The feat thus accomplished by what may we termed comparative architecture, bears some resemblance to that of Cuvier, who by comparative anatomy was enabled to construct from a single bone the entire skeleton of an animal he had never seen. But in the case of the chateau the skeleton was there and some towers were still standing ; so to a clever architect like Viollet-le-duc it was not so difficult after all to cause it thus to spring up phoenix-like from its own ashes.
The rides and drives about Pierrefonds are legion. Indeed one might spend a month there without exhausting all the excursions in the neighbourhood. In the first place the Cateau d'Offémont is within an easy distance. here that the famous, or rather infamous, Marquise de Brinvilliers resided, and here she had that wonderful laboratory in which it is supposed she distilled the poisons which she afterwards administered with such fatal effect to her father and brothers, &c. We are told that the dark places of the earth are full of the habitations of cruelty ; but she planned her evil deeds in the midst of a scene so fair and smiling that it is difficult to associate it with the idea of guilt, for the Chateau d'Offémont stands on one side of the classic river Aisne and in the middle of a noble park where all is light, and brightness, and beauty.
Many charming roads and avenues have been cut through the forest, but the pleasantest drive is the Route d'Eugenie, because it takes you past several lakes where you see pleasure boats and summer houses by the water side which were all in requisition in the merry days gone by, when the Emperor used sometimes to have as many as a hundred guests at a time with him at his Palace at Compiégne, and when the now too silent forest used to ring with the laughter of sporting and pleasure parties of all kinds.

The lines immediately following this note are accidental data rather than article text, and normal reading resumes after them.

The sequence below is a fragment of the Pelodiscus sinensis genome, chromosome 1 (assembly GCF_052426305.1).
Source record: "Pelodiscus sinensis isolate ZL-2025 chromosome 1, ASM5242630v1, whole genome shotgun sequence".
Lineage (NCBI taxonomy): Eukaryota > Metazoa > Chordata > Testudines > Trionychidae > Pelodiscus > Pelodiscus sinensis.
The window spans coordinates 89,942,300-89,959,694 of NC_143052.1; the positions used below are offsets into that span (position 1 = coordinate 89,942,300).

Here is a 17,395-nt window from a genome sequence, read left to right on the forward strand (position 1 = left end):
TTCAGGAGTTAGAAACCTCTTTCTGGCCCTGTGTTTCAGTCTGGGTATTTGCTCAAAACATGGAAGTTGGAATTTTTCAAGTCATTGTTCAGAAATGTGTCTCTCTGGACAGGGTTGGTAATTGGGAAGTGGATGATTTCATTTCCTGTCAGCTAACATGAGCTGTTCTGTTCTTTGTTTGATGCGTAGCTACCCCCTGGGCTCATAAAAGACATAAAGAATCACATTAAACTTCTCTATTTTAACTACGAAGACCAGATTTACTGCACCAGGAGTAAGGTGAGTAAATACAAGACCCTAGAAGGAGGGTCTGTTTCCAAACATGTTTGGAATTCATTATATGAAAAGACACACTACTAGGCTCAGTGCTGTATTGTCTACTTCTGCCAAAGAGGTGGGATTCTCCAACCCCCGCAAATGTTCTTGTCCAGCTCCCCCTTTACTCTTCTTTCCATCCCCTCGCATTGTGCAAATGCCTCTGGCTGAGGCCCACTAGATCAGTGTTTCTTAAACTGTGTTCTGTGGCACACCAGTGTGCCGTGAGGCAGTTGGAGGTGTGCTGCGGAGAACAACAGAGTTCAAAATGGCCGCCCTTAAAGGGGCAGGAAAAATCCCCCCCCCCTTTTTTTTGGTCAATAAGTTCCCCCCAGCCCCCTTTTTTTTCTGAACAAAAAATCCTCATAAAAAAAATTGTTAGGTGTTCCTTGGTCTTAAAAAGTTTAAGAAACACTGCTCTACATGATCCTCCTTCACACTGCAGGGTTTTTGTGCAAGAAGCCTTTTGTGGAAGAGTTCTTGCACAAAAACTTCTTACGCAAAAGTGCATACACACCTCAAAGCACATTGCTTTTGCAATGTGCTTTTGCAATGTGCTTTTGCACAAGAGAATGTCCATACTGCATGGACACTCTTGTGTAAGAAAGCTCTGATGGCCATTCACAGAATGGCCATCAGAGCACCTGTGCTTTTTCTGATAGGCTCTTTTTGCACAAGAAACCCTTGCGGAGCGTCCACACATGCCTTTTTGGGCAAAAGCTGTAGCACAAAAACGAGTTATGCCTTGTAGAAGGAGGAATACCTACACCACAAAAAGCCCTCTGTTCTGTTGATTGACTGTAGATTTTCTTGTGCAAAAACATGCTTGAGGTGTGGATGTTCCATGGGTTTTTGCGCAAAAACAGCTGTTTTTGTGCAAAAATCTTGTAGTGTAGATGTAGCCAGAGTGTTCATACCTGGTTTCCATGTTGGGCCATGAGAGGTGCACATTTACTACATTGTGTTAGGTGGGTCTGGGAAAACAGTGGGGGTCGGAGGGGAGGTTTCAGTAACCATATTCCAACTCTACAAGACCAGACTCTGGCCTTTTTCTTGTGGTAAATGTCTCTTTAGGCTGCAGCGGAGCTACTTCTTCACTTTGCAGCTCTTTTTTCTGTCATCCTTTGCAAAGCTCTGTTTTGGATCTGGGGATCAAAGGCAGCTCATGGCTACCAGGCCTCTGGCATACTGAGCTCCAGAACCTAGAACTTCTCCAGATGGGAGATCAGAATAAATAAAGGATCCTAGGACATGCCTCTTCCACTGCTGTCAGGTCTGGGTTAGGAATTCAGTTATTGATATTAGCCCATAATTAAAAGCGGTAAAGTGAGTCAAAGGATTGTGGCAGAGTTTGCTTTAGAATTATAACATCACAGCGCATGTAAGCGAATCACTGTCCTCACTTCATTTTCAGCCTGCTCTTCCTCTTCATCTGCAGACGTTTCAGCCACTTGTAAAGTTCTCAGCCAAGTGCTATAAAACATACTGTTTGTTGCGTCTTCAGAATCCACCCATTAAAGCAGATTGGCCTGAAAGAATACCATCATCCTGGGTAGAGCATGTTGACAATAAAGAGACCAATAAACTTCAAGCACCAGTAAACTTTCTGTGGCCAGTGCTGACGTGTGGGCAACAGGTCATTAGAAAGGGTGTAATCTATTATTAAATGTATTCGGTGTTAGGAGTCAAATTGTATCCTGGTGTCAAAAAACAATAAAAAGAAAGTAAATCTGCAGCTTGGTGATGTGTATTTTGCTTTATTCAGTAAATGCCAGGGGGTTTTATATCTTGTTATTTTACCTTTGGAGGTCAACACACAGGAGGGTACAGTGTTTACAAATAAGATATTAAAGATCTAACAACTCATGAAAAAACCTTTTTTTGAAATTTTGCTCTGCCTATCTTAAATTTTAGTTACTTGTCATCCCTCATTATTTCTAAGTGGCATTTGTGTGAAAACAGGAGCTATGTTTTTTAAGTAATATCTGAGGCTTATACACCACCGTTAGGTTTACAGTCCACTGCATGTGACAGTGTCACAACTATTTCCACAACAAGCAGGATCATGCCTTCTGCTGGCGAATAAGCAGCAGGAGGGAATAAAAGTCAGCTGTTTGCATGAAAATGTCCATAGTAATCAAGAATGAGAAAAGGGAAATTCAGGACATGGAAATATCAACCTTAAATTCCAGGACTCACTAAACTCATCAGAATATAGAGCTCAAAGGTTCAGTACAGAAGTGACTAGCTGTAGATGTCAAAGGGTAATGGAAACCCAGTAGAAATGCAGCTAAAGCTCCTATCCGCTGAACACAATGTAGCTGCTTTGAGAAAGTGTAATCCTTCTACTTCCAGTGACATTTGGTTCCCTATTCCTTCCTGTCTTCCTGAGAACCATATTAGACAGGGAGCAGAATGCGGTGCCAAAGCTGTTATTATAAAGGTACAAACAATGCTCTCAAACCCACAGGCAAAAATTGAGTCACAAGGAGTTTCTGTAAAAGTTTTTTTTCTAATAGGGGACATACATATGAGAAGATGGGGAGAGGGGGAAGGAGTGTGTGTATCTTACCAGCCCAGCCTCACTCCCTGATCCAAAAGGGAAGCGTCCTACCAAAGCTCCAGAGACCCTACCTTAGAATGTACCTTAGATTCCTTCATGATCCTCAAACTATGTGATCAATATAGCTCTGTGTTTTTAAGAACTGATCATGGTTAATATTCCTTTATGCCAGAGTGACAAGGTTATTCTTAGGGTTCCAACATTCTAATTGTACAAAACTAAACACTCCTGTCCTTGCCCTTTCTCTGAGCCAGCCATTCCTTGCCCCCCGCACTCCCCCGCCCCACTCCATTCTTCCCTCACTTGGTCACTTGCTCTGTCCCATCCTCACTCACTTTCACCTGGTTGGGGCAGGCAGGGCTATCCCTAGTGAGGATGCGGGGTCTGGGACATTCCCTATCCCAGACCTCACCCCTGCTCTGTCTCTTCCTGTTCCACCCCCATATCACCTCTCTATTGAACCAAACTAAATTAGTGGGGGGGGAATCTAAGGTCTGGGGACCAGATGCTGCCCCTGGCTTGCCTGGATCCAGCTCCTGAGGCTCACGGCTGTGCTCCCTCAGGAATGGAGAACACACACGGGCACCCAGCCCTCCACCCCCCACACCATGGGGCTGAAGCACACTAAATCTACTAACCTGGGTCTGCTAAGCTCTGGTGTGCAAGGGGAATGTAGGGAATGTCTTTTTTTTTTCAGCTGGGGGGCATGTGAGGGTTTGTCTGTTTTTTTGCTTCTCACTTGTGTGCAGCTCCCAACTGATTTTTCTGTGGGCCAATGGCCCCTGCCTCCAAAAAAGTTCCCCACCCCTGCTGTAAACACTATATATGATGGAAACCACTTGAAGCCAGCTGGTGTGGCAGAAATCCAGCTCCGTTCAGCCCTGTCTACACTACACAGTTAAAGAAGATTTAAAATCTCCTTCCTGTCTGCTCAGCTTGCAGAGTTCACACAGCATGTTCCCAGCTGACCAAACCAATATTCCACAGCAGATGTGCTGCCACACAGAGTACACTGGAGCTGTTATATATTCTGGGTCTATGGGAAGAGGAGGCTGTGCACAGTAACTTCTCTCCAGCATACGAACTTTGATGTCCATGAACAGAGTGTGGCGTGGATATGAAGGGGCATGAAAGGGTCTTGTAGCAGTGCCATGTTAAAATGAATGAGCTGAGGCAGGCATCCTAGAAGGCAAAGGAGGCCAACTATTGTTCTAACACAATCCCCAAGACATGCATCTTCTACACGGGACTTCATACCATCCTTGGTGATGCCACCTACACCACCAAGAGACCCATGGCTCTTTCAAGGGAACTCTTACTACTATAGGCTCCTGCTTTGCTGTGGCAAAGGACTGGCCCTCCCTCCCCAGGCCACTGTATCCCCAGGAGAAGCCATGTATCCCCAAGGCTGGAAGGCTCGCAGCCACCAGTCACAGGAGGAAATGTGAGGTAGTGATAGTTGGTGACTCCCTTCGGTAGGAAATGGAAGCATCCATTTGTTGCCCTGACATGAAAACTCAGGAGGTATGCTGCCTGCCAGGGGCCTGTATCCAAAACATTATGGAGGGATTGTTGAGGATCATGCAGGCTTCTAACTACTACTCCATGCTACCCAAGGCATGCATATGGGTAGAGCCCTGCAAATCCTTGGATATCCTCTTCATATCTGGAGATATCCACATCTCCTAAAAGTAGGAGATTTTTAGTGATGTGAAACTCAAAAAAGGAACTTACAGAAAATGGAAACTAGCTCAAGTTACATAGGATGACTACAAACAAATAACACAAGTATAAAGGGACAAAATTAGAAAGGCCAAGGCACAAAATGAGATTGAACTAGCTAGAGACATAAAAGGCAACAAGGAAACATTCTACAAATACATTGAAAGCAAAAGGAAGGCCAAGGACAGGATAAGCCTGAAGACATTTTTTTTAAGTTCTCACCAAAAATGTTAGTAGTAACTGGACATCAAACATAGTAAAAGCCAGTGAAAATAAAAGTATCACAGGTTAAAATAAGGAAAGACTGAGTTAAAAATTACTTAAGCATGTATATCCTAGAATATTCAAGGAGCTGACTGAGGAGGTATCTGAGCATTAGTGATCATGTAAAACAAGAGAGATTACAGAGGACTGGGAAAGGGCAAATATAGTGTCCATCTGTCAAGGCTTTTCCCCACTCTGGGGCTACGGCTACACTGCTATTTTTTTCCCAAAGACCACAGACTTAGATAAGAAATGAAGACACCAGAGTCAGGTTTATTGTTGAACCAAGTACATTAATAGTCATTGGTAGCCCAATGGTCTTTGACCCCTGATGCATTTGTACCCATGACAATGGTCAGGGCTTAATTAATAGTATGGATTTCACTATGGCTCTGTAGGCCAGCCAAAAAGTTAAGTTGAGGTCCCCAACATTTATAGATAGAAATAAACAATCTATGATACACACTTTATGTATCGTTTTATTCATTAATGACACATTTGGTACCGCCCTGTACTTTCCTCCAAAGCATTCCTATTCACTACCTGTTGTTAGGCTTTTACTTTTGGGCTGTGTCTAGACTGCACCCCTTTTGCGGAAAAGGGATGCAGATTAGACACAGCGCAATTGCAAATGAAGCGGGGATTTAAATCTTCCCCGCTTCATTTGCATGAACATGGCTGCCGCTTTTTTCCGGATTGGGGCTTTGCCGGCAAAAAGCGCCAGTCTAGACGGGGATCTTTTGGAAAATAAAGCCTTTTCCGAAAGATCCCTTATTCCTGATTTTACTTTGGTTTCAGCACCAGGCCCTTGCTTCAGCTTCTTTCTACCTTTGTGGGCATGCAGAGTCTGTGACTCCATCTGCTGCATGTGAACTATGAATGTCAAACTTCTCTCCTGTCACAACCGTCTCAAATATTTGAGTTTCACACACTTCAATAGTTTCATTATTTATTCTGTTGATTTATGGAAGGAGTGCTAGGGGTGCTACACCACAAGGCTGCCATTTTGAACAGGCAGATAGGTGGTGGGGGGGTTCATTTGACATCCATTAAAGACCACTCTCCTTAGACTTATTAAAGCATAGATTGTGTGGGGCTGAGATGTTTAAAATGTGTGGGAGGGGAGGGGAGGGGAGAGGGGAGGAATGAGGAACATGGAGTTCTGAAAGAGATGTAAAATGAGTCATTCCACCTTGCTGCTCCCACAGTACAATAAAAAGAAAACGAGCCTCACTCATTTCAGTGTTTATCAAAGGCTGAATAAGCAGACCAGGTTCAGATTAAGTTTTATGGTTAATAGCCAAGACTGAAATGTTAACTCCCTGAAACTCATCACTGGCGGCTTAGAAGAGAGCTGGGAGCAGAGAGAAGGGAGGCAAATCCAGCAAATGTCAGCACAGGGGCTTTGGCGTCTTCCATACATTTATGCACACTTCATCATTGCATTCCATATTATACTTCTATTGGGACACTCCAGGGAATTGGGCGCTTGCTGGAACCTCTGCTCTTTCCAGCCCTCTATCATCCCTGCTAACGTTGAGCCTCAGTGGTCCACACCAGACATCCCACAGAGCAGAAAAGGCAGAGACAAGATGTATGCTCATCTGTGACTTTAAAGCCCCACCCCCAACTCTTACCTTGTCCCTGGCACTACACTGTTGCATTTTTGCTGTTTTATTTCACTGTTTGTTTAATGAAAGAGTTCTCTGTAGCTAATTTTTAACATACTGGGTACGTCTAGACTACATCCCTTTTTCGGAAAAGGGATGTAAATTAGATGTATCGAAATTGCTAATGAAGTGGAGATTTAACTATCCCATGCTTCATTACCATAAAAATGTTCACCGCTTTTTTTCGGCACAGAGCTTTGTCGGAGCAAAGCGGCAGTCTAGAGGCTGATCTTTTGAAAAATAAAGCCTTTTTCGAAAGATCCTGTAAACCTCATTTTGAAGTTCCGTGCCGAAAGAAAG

From Beaumont, the avenue which is used as a practice ground for the soldiers—the movable butts being placed there -a very fine view is to be obtained, as you look right over the tops of the trees in all directions for miles round, and at the end of a long green vista you see the white Palace of Compiegne gleaming before you. But perhaps the prettiest spot in the whole forest is the Trou Fondu, which, notwithstanding, its unflattering appellation, is a dreamy, delicious little dell, all greenness and shade, where one could fancy Boccaccio would have liked to woo, and Watteau to paint, and so secluded and sequestered that not even the faintest sound from the outer world ever seems to reach it. Nevertheless, in summer time, its slumbering echoes are often awakened by sounds of mirth and merriment, as pic-nic parties innumerable make it the scene of their rendezvous during the season.